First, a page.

George Monbiot recently wrote a piece for the Guardian about the impending collapse of the UK’s two-party system, and the attempts of the neoliberal establishment parties to shepherd their traditional voter bases back into the flock through fear campaigns. As the UK, like the US, uses the obsolete first-past-the-post voting system, the unraveling of the UK’s long-standing two-party system should be of special interest to US Greens.
Here is the first rule of politics: if you never vote for what you want, you never get it. We are told at every election to hold our noses, forget the deficiencies and betrayals and vote Labour yet again, for fear of something worse. And there will, of course, always be something worse. So at what point should we vote for what we want rather than keep choosing between two versions of market fundamentalism? Sometime this century? Or in the next? Follow the advice of the noseholders and we will be lost forever in Labour’s Bermuda triangulation.
Perhaps there was a time when this counsel of despair made sense. No longer. The lamps are coming on all over Europe. As in South America, political shifts that seemed impossible a few years earlier are now shaking the continent. We knew that another world was possible. Now, it seems, another world is here: the sudden death of the neoliberal consensus. Any party that claims to belong to the left but does not grasp this is finished.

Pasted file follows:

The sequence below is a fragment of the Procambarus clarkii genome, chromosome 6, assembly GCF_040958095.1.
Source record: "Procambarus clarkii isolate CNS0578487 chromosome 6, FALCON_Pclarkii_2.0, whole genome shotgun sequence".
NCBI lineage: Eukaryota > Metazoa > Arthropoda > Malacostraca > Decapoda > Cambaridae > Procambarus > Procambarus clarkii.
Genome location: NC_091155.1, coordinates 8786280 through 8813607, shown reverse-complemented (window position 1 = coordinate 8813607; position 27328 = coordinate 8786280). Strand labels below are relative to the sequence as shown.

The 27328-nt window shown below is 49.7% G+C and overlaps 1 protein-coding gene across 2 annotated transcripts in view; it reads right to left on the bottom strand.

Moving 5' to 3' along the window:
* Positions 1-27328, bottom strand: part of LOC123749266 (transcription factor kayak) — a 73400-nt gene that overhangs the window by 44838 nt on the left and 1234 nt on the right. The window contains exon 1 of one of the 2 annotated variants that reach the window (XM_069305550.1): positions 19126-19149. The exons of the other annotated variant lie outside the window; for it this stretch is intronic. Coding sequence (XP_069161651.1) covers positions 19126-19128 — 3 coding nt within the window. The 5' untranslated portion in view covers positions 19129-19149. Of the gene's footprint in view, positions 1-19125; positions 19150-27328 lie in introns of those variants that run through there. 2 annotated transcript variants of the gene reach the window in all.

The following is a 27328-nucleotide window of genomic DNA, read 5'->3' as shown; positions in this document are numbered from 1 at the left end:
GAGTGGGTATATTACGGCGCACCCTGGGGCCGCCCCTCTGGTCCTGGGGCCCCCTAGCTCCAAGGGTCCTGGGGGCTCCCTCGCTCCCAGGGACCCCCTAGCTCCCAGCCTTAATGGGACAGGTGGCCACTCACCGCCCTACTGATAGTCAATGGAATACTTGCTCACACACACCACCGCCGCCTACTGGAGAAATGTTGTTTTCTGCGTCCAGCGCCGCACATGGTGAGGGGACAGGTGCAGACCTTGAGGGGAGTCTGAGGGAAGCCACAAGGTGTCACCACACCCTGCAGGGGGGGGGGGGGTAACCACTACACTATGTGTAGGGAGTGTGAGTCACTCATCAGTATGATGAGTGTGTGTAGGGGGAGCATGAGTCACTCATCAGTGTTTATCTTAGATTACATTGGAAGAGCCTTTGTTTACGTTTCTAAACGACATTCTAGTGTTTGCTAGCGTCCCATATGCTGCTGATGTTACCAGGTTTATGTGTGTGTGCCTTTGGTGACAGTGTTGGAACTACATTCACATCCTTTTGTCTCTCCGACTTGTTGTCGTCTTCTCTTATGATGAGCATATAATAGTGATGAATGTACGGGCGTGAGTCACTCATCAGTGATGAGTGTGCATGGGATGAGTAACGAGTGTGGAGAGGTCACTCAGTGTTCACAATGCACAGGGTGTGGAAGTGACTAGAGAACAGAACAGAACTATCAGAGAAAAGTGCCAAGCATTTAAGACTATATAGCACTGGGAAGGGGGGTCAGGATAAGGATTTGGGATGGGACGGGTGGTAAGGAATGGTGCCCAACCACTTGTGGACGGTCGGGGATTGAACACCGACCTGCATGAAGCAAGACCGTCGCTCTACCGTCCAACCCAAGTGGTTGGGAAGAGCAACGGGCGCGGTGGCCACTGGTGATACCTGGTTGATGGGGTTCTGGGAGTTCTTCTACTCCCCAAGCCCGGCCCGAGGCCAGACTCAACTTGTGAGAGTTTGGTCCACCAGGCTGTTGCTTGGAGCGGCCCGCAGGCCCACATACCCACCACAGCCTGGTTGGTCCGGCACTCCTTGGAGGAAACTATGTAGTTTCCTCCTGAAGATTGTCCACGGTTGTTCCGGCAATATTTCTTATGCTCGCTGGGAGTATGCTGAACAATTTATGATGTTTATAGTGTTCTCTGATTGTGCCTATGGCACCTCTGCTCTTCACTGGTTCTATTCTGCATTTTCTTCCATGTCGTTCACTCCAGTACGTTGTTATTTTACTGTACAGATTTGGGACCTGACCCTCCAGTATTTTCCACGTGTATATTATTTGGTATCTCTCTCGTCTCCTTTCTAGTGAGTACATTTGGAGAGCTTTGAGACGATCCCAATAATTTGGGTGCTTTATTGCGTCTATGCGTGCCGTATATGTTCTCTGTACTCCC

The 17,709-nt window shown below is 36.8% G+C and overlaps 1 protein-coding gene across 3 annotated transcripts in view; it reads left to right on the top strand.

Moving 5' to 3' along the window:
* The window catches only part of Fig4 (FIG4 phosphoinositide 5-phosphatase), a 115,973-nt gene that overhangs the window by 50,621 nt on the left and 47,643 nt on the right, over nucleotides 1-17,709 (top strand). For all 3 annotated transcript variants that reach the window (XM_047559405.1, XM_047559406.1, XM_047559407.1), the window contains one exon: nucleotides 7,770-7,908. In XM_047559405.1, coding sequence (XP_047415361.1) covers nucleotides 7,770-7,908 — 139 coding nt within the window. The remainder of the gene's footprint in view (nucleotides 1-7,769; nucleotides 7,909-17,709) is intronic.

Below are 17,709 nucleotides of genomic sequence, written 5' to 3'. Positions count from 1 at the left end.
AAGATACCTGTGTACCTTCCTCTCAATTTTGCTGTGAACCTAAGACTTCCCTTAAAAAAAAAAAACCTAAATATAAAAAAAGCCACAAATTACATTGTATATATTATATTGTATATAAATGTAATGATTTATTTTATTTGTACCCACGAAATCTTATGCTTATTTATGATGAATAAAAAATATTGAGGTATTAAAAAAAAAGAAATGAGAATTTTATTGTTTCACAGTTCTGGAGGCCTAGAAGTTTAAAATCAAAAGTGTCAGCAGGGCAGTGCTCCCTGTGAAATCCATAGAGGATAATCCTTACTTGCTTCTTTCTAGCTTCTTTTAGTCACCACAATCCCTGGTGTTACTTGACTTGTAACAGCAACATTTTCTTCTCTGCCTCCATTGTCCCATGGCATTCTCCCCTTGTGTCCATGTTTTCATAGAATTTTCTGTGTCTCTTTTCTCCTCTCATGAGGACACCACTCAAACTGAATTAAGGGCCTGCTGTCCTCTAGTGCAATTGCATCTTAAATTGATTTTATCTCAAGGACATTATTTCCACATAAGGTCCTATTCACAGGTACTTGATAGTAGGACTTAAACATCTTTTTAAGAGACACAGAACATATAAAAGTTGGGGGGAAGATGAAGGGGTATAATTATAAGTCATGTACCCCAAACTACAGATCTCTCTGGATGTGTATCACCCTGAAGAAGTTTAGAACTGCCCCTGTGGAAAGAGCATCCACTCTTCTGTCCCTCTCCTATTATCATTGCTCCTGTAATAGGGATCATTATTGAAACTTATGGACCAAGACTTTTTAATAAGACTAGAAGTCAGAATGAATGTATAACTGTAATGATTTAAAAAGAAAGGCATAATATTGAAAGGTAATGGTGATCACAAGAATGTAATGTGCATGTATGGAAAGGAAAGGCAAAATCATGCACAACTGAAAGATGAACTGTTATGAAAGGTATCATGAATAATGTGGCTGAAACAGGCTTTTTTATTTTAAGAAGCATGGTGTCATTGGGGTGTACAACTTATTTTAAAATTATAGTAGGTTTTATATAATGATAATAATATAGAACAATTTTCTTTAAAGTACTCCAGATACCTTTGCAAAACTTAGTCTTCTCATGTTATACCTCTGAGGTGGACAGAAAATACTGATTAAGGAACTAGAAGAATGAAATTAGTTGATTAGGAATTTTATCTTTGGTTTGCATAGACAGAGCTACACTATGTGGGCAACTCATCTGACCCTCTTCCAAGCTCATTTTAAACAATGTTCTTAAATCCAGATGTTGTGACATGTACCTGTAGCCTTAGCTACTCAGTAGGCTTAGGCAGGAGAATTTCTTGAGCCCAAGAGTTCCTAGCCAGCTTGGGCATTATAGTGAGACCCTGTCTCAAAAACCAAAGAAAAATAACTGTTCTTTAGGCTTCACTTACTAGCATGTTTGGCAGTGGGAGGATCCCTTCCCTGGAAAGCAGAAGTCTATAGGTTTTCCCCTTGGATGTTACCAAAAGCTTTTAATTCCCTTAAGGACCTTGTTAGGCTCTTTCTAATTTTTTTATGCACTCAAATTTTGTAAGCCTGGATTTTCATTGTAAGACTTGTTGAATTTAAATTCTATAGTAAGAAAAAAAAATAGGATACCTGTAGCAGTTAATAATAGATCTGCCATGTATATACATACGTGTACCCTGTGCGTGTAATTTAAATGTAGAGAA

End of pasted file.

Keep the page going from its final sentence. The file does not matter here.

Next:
Syriza, Podemos, Sinn Féin, the SNP; now a bright light is shining in England too, as the Green party stokes the radical flame that Labour left to gutter. On Tuesday morning, its membership in England and Wales passed 50,000; a year ago it was fewer than 15,000. Continue Reading